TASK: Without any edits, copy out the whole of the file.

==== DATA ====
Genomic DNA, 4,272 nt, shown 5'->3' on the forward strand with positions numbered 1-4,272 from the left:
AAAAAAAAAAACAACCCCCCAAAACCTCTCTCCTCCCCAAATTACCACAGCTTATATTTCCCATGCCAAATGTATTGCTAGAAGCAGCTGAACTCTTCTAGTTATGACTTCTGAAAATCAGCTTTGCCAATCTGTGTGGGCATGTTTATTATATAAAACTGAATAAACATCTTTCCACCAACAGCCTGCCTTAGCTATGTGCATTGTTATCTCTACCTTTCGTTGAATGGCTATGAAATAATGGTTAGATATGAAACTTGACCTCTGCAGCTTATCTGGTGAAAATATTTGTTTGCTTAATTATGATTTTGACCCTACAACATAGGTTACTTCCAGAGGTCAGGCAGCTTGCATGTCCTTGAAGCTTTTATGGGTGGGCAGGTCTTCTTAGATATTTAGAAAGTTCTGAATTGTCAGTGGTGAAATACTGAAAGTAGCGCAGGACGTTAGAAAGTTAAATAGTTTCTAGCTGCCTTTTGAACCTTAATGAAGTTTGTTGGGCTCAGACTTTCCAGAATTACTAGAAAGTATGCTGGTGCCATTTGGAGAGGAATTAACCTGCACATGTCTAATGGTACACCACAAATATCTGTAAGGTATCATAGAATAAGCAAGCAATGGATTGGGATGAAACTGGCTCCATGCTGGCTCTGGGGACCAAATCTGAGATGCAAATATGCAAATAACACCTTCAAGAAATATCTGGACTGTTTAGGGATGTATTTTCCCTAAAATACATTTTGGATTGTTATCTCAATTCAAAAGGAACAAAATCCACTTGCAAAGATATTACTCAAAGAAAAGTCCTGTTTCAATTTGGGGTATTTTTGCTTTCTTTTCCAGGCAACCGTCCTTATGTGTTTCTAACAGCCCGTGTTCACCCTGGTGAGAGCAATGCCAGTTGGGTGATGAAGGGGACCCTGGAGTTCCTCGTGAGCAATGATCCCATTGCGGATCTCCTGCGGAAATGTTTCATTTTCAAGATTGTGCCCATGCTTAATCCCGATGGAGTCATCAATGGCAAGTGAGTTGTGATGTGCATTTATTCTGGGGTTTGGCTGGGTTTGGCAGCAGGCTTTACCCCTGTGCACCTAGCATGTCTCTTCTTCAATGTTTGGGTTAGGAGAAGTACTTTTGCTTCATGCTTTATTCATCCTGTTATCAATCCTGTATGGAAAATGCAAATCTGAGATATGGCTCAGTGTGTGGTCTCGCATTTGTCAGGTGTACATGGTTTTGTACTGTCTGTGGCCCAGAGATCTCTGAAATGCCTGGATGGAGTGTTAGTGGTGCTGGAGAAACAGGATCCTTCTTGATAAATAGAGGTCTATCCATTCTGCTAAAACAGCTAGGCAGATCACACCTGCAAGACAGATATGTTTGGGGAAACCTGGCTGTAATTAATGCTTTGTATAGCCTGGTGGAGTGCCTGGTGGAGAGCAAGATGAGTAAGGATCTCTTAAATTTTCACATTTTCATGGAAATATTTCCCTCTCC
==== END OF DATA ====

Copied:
Genomic DNA, 4,272 nt, shown 5'->3' on the forward strand with positions numbered 1-4,272 from the left:
AAAAAAAAAAACAACCCCCCAAAACCTCTCTCCTCCCCAAATTACCACAGCTTATATTTCCCATGCCAAATGTATTGCTAGAAGCAGCTGAACTCTTCTAGTTATGACTTCTGAAAATCAGCTTTGCCAATCTGTGTGGGCATGTTTATTATATAAAACTGAATAAACATCTTTCCACCAACAGCCTGCCTTAGCTATGTGCATTGTTATCTCTACCTTTCGTTGAATGGCTATGAAATAATGGTTAGATATGAAACTTGACCTCTGCAGCTTATCTGGTGAAAATATTTGTTTGCTTAATTATGATTTTGACCCTACAACATAGGTTACTTCCAGAGGTCAGGCAGCTTGCATGTCCTTGAAGCTTTTATGGGTGGGCAGGTCTTCTTAGATATTTAGAAAGTTCTGAATTGTCAGTGGTGAAATACTGAAAGTAGCGCAGGACGTTAGAAAGTTAAATAGTTTCTAGCTGCCTTTTGAACCTTAATGAAGTTTGTTGGGCTCAGACTTTCCAGAATTACTAGAAAGTATGCTGGTGCCATTTGGAGAGGAATTAACCTGCACATGTCTAATGGTACACCACAAATATCTGTAAGGTATCATAGAATAAGCAAGCAATGGATTGGGATGAAACTGGCTCCATGCTGGCTCTGGGGACCAAATCTGAGATGCAAATATGCAAATAACACCTTCAAGAAATATCTGGACTGTTTAGGGATGTATTTTCCCTAAAATACATTTTGGATTGTTATCTCAATTCAAAAGGAACAAAATCCACTTGCAAAGATATTACTCAAAGAAAAGTCCTGTTTCAATTTGGGGTATTTTTGCTTTCTTTTCCAGGCAACCGTCCTTATGTGTTTCTAACAGCCCGTGTTCACCCTGGTGAGAGCAATGCCAGTTGGGTGATGAAGGGGACCCTGGAGTTCCTCGTGAGCAATGATCCCATTGCGGATCTCCTGCGGAAATGTTTCATTTTCAAGATTGTGCCCATGCTTAATCCCGATGGAGTCATCAATGGCAAGTGAGTTGTGATGTGCATTTATTCTGGGGTTTGGCTGGGTTTGGCAGCAGGCTTTACCCCTGTGCACCTAGCATGTCTCTTCTTCAATGTTTGGGTTAGGAGAAGTACTTTTGCTTCATGCTTTATTCATCCTGTTATCAATCCTGTATGGAAAATGCAAATCTGAGATATGGCTCAGTGTGTGGTCTCGCATTTGTCAGGTGTACATGGTTTTGTACTGTCTGTGGCCCAGAGATCTCTGAAATGCCTGGATGGAGTGTTAGTGGTGCTGGAGAAACAGGATCCTTCTTGATAAATAGAGGTCTATCCATTCTGCTAAAACAGCTAGGCAGATCACACCTGCAAGACAGATATGTTTGGGGAAACCTGGCTGTAATTAATGCTTTGTATAGCCTGGTGGAGTGCCTGGTGGAGAGCAAGATGAGTAAGGATCTCTTAAATTTTCACATTTTCATGGAAATATTTCCCTCTCC